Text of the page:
Then there was the actual eight solid months of nausea. Pregnancy was really NOT my friend. I didn’t enjoy it. I didn’t glow. I dry heaved. I vomited. And sometimes I did it with such force that I peed myself a little. I even tore a muscle once. I was nauseated before I even knew I was pregnant – it was one of the reasons I tested so early. I threw up so much between 6 and 7.5 weeks that I lost ten pounds in ten days. I couldn’t keep water down. I missed two full weeks of work at that time because I couldn’t stop throwing up long enough to go. Even after I was medicated, I still spent the majority  of most days feeling sick and still threw up at least once or twice a day during my first trimester. After my first trimester, the actual vomiting decreased to a few times a week. But I was still nauseated every.single.day. And then in my third trimester, the vomiting returned full force. Imagine having varying intensities of the stomach flu for eight months straight. Yeeeah, it sucked. I can’t imagine doing it with a toddler in tow. Plus I feel like it would make me a really shitty mom. I felt like a really shitty wife the entire time I was pregnant. I can probably count on my fingers the number of proper meals I cooked for my husband during the entire eight months. I had no desire to go anywhere or do anything. I wanted to be left alone with my yoga pants and barf bucket. I know every pregnancy is different. But what if it’s the same? Having my kid stroke mommy’s hair while she lays on the couch and sips gingerale every day probably won’t get me on the short list for the mother-of-the-year award. And I have a feeling making my kid entertain himself because I feel too crappy to interact with him properly won’t either.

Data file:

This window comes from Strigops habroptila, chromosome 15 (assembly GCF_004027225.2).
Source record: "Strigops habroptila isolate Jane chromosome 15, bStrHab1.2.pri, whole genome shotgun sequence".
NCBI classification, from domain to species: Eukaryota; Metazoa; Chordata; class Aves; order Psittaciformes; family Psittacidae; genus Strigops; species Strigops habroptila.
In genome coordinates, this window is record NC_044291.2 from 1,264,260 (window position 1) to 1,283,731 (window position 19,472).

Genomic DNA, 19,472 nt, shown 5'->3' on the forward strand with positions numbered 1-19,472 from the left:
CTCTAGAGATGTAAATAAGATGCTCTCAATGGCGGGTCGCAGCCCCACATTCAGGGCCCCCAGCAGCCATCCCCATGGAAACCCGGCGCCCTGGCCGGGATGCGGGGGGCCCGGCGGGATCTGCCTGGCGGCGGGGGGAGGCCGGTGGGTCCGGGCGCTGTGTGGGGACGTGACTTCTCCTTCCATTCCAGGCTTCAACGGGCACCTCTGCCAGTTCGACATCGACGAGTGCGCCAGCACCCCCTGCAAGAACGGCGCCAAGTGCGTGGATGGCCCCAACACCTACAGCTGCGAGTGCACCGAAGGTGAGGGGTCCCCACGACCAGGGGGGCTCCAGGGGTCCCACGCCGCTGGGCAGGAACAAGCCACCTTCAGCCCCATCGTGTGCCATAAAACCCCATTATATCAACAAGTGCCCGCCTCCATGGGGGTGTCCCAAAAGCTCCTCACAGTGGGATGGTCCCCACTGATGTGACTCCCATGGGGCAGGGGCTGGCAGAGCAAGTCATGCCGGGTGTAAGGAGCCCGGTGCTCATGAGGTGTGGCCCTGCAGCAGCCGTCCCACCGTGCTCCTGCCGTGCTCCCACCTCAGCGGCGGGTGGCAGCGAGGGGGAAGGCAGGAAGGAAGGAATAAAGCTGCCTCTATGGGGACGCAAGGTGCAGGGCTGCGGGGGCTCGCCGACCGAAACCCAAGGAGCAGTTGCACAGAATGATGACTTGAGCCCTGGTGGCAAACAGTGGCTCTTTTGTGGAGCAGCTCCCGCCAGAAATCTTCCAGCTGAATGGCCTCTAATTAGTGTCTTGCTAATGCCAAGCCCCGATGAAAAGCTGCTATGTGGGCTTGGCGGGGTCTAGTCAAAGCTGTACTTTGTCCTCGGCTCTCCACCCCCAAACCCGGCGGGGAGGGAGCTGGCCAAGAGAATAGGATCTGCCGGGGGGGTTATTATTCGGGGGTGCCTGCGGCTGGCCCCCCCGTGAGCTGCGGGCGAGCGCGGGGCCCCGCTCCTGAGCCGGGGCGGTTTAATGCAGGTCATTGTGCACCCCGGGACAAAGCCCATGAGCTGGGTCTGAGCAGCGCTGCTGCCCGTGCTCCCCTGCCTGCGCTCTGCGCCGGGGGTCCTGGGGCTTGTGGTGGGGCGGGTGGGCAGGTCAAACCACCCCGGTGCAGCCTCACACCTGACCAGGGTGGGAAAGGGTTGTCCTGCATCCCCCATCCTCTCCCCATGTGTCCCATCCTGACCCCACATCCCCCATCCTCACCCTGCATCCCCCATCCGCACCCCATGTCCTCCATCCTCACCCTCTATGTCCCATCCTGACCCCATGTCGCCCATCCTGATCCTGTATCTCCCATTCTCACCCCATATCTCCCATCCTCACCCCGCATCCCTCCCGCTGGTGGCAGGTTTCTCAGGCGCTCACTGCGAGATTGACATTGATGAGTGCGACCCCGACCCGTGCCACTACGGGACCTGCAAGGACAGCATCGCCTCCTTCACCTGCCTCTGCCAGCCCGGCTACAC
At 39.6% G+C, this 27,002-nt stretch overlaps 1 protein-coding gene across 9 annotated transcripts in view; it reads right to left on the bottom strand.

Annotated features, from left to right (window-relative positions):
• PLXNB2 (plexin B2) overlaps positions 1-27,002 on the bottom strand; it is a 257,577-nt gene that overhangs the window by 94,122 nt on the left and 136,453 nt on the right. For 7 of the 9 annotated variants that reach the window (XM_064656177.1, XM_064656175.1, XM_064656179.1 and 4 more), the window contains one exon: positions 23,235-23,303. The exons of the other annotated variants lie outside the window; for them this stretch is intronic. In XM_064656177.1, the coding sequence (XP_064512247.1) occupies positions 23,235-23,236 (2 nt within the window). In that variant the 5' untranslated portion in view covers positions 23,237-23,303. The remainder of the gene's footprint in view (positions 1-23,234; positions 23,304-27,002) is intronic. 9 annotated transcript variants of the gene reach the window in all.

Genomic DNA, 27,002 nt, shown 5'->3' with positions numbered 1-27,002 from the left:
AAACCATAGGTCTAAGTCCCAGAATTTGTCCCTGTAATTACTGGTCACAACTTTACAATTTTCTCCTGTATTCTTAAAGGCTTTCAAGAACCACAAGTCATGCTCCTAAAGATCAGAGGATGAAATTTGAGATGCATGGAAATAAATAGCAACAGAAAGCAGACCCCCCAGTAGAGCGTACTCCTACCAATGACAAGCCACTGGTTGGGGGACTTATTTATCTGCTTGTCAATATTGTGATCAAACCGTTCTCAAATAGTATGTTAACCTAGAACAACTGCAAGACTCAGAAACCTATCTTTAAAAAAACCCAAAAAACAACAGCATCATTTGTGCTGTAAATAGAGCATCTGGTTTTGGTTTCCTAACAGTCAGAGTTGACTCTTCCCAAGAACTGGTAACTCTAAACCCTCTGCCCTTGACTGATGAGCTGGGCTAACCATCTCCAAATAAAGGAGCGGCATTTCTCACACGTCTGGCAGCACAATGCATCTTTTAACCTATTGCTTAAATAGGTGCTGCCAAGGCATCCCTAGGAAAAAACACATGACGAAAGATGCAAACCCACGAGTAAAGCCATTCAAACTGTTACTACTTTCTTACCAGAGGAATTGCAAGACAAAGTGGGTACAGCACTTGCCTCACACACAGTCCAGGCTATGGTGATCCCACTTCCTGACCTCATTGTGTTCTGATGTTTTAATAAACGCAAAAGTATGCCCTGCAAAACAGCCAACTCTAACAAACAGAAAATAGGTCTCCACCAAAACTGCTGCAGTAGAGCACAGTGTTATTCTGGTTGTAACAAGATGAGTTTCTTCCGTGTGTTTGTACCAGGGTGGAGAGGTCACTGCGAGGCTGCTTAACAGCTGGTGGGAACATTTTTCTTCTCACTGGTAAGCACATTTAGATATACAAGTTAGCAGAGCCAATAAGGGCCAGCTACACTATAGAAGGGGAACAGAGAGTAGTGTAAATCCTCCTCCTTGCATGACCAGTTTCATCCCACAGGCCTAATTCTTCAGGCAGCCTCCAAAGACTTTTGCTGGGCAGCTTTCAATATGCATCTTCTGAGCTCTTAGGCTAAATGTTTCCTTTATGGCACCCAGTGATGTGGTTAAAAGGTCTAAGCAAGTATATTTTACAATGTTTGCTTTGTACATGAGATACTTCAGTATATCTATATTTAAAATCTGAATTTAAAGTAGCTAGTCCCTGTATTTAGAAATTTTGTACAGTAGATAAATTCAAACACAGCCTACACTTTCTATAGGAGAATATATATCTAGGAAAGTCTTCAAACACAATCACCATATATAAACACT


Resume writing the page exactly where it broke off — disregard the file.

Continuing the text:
Plus the kid didn’t sleep for ten months. Seriously. He didn’t sleep consistently well until he was over ten months old. For the first eight months (EIGHT MONTHS!!!), he woke every 1-2.5 hours. He never slept more than two and a half hours. Then he finally started sleeping for 3-4 hours at a time. I’ve said it before, I was bitch. And I could get away with being a bitch to my husband. He got it. I’m not proud of it, and we still had our share of fights. But he’s an adult and he was (to some extent) going through the same thing. You can’t be a bitch to a kid just because you’re excruciatingly exhausted. I mean, I guess you could, but you’d probably screw him up pretty badly. And I don’t want to do that. My kid is pretty awesome.